Aren’t You Confused by all the Diets Claiming to be Right?

Paulo Coelho, a wise author wrote, “Sometimes you have to travel along way to find what is near.” These words are so simple and true and can be applied to countless facets of life. I reflect on them daily to remind myself that peace lies within, but today they imparted a different message of which I am inspired to share.Each and every moment, millions are making their way through a journey searching for the perfect diet. This exploration is not one of pleasurable adventure and does not steal one’s breath in awe of ancient pyramids or at the sight of St. Peter’s Basilica.Instead of heading out to explore ruins and cathedrals, their journey involves pontificating about the benefits of superfoods, squabbling over the pronunciation of alkalizing grains like Keen-Wah, debating whether it’s prudent to imbibe or best to refrain, and wondering if coffee bean extract is this year’s Get Skinny solution.Rather than visiting old libraries to appreciate their distinct smell and to read memoirs of great philosophers, they scan pages of blogs and websites to discover the ‘right’ answers to nutrition questions.

Instead of traveling the airlines in business, coach, or first class, they book themselves a seat in a class of eating such as vegan, gluten-free, raw, Paleo, or the like. This diet locks them down and just like when in the aluminum bird, once fastened in, they no longer feel free to move from one class to the next.

Before they know it, they become…
Conductors of their own confusion
Pilots of their plight
And tour guides of health torture

When it comes to eating, we have traveled way too far and the journey has been an exhaustive and expensive one. In an effort to discover the most healthy diet, we have overcomplicated matters by relying on SuperFoods and protein powders, supplements and complex ingredients. We have stopped listening to what our bodies truly need and instead put our trust in diet trends that quite possibly have steered us off course.

It would serve us all to shift our focus from a SuperFood diet to one of SimpleFood. This means we would eat with the seasons, avoid gross manipulation of ingredients, and feed our bodies the natural foods they desire which become known by way of intuition and not via the dogma of many popular diet programs. This way of eating is more approachable, sustainable, personalized, and certainly more affordable.

As you ease into this week, try the following:

•  Relinquish the urge to make dishes using “super” ingredients or those that are rare or out-of-season.
•  Really listen to what your body is telling you it requires for nourishment.
•  Enroll in the narrative, “Just because you can, doesn’t mean you should.”  For example, just because you CAN eat, doesn’t mean you SHOULD eat. Instead, eat when you are hungry. Just because you CAN have a smoothie in the morning, doesn’t mean you SHOULD. If you are craving warming foods like oatmeal or toast, your body is probably wanting the more grounding fuel.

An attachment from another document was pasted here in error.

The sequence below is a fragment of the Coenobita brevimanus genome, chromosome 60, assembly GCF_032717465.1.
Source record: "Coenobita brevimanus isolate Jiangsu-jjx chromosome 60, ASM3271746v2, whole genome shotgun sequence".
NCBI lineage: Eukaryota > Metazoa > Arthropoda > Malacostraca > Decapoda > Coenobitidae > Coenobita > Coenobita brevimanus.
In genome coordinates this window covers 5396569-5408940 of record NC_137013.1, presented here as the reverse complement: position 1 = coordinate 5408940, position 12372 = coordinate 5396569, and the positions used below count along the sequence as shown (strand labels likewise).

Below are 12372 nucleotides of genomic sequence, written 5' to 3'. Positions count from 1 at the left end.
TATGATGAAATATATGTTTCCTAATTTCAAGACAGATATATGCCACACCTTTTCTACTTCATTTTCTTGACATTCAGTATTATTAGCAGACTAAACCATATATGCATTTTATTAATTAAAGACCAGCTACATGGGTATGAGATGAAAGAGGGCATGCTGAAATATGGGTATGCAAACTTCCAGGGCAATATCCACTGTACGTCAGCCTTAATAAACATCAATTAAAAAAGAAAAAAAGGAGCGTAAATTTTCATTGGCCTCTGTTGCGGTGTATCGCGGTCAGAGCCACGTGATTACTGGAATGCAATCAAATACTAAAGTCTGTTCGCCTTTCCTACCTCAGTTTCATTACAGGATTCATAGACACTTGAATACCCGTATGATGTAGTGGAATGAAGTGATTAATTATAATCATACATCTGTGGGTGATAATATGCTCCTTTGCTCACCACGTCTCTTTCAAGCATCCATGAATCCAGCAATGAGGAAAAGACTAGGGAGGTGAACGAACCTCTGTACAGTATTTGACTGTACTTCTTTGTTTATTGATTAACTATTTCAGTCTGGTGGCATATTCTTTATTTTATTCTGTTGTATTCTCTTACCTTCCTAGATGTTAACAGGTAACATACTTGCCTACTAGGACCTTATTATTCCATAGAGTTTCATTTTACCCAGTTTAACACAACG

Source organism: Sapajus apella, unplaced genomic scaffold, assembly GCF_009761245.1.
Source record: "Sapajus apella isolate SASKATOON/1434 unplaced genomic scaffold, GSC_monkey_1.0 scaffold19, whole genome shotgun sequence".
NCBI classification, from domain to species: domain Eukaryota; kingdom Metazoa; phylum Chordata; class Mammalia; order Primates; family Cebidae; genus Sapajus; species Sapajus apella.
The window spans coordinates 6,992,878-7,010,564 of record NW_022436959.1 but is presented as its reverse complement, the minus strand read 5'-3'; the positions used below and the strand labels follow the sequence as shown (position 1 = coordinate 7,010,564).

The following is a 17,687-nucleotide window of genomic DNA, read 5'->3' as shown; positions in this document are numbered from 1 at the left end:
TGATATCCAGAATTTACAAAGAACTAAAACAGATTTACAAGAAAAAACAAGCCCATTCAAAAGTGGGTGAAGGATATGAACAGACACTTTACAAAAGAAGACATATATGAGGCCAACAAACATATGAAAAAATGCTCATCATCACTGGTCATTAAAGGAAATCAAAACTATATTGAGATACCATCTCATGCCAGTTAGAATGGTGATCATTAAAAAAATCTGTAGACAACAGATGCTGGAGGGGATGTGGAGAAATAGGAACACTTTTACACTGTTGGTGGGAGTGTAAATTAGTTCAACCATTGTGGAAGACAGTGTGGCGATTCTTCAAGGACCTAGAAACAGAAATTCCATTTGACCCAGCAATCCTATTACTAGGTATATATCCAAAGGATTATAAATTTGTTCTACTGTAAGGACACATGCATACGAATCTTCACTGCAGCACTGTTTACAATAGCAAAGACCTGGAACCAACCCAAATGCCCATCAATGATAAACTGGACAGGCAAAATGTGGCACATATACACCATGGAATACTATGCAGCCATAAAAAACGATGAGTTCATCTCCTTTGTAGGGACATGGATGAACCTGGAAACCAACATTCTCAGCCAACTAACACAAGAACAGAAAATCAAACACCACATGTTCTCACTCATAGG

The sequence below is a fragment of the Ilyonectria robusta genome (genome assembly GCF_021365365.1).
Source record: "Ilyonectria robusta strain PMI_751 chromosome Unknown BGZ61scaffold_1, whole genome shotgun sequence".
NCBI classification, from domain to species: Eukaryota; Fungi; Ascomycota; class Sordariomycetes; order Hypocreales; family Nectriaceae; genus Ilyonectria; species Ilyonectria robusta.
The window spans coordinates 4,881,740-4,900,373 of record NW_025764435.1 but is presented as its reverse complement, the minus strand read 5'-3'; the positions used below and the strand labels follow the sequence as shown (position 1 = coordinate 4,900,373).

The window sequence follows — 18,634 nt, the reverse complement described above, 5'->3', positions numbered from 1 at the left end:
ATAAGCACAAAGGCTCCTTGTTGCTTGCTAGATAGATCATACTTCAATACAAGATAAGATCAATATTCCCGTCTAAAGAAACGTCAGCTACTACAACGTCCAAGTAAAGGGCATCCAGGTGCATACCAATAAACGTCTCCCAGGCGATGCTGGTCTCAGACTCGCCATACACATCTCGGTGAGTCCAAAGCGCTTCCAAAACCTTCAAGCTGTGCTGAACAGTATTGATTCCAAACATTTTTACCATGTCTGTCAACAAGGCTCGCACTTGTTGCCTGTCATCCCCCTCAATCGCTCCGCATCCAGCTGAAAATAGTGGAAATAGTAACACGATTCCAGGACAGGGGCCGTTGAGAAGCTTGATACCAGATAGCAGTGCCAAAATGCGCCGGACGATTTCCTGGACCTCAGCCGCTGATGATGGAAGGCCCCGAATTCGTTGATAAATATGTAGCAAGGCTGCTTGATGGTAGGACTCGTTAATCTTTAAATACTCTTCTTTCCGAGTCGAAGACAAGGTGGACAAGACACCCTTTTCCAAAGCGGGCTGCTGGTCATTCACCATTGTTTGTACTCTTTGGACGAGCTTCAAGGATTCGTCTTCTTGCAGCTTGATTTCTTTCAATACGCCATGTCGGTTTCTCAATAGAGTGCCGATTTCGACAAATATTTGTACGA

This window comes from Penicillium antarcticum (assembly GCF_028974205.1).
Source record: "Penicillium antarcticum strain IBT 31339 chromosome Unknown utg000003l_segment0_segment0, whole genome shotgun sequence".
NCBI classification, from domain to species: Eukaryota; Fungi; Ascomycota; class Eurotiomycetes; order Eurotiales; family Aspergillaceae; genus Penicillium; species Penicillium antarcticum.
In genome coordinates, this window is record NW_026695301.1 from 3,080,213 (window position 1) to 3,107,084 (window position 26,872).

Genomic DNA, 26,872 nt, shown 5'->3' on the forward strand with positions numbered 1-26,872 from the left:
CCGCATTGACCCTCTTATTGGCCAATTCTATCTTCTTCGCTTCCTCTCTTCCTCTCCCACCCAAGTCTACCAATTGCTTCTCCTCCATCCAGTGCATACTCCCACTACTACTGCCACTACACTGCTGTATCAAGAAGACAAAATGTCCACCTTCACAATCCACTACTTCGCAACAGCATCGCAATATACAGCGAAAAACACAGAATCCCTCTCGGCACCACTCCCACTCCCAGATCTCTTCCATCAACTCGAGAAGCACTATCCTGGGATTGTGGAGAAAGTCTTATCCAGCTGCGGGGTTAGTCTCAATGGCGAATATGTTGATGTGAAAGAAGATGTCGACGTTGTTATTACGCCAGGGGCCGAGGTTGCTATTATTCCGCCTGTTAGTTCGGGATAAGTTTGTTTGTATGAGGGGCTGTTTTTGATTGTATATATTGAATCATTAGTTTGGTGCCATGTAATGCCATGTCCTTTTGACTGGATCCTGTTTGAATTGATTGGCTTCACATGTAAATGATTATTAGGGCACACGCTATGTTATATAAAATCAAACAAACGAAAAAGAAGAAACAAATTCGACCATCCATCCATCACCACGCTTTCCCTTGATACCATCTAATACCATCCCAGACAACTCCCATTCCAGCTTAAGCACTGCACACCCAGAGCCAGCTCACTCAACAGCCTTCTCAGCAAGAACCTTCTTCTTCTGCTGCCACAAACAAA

•  Visit your farmer’s markets and food co-ops and discover the abundance of seasonal foods grown near you and try something new.
•  When you choose to cook at home, keep the number of ingredients to a minimum and season lightly. Citrus juices, sea salt, fresh herbs, and cold-pressed olive oil greatly enhance the flavor of your food with very little manipulation.

Curious what is in season now?  The winter harvest yields some of my favorite crops. Many are roots, which have a warming and grounding effect, ideal for nourishing your body during cold and wet months.

The following list of fruits and vegetables are rich in flavor and texture and call for very little, if any, seasoning, spices, or sauces to actualize their flavor potential. To enhance natural sweetness, tang, or savor, and to enjoy the varying textures of each, experiment with cooking methods such as roasting, grilling, braising, or steaming.

Brussels sprouts are a perfect example of how versatile and flavorful a single vegetable can be. They are mildly bitter and full of crunch when shaved into a slaw, become tender and sweet when roasted, and take on a delicate nutty flavor and present a slight ‘bite’ when steamed only for a few minutes.

Include the following in your winter soups, stews, salads, smoothies, wraps, and casseroles, create sides to accompany a main dish, or even enjoy for dessert. Pears, for example, are absolutely divine when grilled!

Winter Fruits and Vegetables
Broccoli Rabe (rapini)
Brussels sprouts
Butternut and other winter squash
Celery root (Celeriac)
Sunchokes (Jerusalem Artichokes)
Sweet Potatoes
TurnipsEnjoy keeping it simple!
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